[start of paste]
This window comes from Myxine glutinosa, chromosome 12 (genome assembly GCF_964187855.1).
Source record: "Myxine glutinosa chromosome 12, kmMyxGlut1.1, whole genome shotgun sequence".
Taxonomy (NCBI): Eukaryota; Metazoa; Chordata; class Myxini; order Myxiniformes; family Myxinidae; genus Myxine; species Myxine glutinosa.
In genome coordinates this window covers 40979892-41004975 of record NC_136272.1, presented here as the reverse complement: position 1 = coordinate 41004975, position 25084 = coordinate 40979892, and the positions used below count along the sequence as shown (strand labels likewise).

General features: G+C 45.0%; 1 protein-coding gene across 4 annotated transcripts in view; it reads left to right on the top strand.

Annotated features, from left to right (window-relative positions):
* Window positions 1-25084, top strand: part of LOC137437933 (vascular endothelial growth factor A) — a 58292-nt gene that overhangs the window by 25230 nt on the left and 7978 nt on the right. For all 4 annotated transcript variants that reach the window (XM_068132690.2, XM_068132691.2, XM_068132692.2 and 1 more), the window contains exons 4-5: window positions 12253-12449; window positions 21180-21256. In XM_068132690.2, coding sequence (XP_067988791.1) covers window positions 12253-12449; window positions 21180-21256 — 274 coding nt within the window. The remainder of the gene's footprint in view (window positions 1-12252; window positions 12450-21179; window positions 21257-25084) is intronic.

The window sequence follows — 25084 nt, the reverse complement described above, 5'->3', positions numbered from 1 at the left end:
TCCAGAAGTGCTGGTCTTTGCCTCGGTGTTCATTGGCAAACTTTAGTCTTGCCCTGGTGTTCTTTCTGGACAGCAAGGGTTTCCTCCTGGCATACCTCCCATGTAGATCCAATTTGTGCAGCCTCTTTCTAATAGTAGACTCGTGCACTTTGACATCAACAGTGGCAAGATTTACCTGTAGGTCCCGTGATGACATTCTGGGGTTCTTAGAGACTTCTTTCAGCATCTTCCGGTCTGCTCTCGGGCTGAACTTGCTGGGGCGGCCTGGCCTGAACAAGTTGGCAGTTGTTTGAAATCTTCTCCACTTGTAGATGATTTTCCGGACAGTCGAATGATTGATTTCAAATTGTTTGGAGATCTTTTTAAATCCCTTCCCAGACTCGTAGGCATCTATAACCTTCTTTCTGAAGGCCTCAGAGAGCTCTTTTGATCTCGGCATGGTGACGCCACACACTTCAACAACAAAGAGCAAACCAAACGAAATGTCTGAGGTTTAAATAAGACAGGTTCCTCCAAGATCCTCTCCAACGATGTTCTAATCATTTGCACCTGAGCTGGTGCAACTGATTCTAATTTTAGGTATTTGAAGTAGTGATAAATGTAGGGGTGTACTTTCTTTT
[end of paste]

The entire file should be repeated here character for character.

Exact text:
This window comes from Myxine glutinosa, chromosome 12 (genome assembly GCF_964187855.1).
Source record: "Myxine glutinosa chromosome 12, kmMyxGlut1.1, whole genome shotgun sequence".
Taxonomy (NCBI): Eukaryota; Metazoa; Chordata; class Myxini; order Myxiniformes; family Myxinidae; genus Myxine; species Myxine glutinosa.
In genome coordinates this window covers 40979892-41004975 of record NC_136272.1, presented here as the reverse complement: position 1 = coordinate 41004975, position 25084 = coordinate 40979892, and the positions used below count along the sequence as shown (strand labels likewise).

General features: G+C 45.0%; 1 protein-coding gene across 4 annotated transcripts in view; it reads left to right on the top strand.

Annotated features, from left to right (window-relative positions):
* Window positions 1-25084, top strand: part of LOC137437933 (vascular endothelial growth factor A) — a 58292-nt gene that overhangs the window by 25230 nt on the left and 7978 nt on the right. For all 4 annotated transcript variants that reach the window (XM_068132690.2, XM_068132691.2, XM_068132692.2 and 1 more), the window contains exons 4-5: window positions 12253-12449; window positions 21180-21256. In XM_068132690.2, coding sequence (XP_067988791.1) covers window positions 12253-12449; window positions 21180-21256 — 274 coding nt within the window. The remainder of the gene's footprint in view (window positions 1-12252; window positions 12450-21179; window positions 21257-25084) is intronic.

The window sequence follows — 25084 nt, the reverse complement described above, 5'->3', positions numbered from 1 at the left end:
TCCAGAAGTGCTGGTCTTTGCCTCGGTGTTCATTGGCAAACTTTAGTCTTGCCCTGGTGTTCTTTCTGGACAGCAAGGGTTTCCTCCTGGCATACCTCCCATGTAGATCCAATTTGTGCAGCCTCTTTCTAATAGTAGACTCGTGCACTTTGACATCAACAGTGGCAAGATTTACCTGTAGGTCCCGTGATGACATTCTGGGGTTCTTAGAGACTTCTTTCAGCATCTTCCGGTCTGCTCTCGGGCTGAACTTGCTGGGGCGGCCTGGCCTGAACAAGTTGGCAGTTGTTTGAAATCTTCTCCACTTGTAGATGATTTTCCGGACAGTCGAATGATTGATTTCAAATTGTTTGGAGATCTTTTTAAATCCCTTCCCAGACTCGTAGGCATCTATAACCTTCTTTCTGAAGGCCTCAGAGAGCTCTTTTGATCTCGGCATGGTGACGCCACACACTTCAACAACAAAGAGCAAACCAAACGAAATGTCTGAGGTTTAAATAAGACAGGTTCCTCCAAGATCCTCTCCAACGATGTTCTAATCATTTGCACCTGAGCTGGTGCAACTGATTCTAATTTTAGGTATTTGAAGTAGTGATAAATGTAGGGGTGTACTTTCTTTT